Editor's note: This month, in a slight departure from our Contractors to Watch column, Editor in Chief Bill Palmer talks with an important industry supplier.
Bill Palmer: When you took over at Soff-Cut, things weren't good. What was wrong?
Don Hinshaw: We both got there at the end of 2001. The owners weren't pleased with the financial trend of the company. So the first thing we did was hit the road for 30 to 45 days to visit our major customers, talk to our key employees, travel with our sales reps, and do what we call “the gap analysis.” That meant figuring out where the company was, then getting a handle on the market and where it was going, and then seeing how well we were doing as a company against where the market was and where we needed to be. That gap may be broad or not. In the case of Soff-Cut, the gap was rather broad.
Steve Chamberlain: Almost everything was wrong except the performance of the equipment. Soff-Cut saws do exactly what they are supposed to do. But the culture of the company was poor. It was as if the contractor and the dealer were enemies:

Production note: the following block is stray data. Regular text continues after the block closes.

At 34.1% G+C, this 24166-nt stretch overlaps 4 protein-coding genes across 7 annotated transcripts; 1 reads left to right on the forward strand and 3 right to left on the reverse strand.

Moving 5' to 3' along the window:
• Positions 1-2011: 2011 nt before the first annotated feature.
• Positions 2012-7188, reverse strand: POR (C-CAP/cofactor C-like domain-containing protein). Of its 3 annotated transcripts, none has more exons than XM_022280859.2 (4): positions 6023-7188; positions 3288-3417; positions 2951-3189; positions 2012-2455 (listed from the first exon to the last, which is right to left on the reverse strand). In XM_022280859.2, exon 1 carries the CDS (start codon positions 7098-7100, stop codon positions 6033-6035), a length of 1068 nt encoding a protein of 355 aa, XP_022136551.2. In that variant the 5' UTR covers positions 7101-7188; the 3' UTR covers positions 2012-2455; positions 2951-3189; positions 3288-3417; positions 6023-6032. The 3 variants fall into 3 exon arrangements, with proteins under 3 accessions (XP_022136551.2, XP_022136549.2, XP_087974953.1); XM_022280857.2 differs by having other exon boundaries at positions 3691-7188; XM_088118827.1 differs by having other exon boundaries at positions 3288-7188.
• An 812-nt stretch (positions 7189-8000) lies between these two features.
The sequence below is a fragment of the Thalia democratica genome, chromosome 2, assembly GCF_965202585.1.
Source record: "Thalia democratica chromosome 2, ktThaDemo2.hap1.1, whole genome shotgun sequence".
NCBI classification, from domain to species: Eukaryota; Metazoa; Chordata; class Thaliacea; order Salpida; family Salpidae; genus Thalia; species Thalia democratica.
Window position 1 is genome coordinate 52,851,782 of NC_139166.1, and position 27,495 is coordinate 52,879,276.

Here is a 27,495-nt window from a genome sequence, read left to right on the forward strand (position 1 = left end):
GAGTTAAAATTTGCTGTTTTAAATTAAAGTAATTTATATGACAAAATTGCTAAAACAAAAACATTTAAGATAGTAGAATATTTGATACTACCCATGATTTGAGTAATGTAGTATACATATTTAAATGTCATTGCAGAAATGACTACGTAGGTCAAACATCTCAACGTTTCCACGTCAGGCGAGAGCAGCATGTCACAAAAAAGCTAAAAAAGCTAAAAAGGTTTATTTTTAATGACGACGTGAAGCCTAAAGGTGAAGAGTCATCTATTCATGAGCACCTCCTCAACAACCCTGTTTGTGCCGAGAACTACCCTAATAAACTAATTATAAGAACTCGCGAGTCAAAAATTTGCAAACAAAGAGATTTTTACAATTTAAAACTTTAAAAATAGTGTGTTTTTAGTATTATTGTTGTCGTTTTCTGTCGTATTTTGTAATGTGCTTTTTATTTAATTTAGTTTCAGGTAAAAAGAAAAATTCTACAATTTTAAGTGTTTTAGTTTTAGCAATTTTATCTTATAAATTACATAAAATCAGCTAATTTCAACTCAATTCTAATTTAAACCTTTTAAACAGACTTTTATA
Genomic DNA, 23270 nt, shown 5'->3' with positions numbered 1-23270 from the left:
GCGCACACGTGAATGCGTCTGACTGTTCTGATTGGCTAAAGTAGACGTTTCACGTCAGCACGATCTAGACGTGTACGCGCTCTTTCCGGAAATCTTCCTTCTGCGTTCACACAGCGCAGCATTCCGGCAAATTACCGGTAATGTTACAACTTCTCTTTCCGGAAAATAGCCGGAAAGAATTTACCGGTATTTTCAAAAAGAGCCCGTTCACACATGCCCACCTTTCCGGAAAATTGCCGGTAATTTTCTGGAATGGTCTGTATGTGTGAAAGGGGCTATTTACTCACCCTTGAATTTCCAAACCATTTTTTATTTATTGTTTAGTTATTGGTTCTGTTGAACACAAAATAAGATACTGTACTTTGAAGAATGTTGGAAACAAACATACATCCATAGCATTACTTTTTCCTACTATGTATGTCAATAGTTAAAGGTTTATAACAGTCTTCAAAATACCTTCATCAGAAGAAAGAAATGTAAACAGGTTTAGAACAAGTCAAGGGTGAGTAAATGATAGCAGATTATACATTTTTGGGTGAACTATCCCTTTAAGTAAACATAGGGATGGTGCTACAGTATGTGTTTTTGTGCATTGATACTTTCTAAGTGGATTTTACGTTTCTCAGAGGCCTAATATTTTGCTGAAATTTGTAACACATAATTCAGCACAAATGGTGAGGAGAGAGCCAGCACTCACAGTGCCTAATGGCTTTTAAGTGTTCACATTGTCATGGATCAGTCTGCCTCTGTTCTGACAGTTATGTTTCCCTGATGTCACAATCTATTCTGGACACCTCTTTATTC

DH: Although I'm not a fan of buttons and banners, one of the things we did was make big banners that said “The customer fills out our report card; find a way to say yes.” Not just say yes, but find a way to say yes. This was a major change. Also, we had a weak dealer program. I came back at the end of that first month of traveling and told our people that if I were a dealer, Soff-Cut would not be high on my agenda given the dealer programs. We needed to wake up to that. These were people who literally said we hate your company.
SC: We don't make any money on your product and we think you are [expletive deleted].
DH: We later held a dealer council, and in order to gain some credibility, I told them the things we had heard during our travels. From that moment on, we had some credibility. That's when the fixing started. You can't just come into a company and start changing things. It's like having a car that's not running well and getting a 9/16-inch wrench and start turning bolts—no, first you try to figure out what's wrong, and then you fix it. That sounds like common sense, but when a company's not working well, a lot of people will immediately start changing things.
BP: How did the employees receive all this?
DH: When you come into a company, you have to know that the employees are worried. Is this going to be good for me or bad? So the first thing is to calm everyone down, get everyone to think that this guy is OK. I had a meeting with the employees on the first day, and other meetings during the time I was traveling, to tell them the things I was hearing. I told them that here's what our customers are saying about us, and we can't kid ourselves. And we had to start changing out some people who were part of the problem although most got on board with the new direction.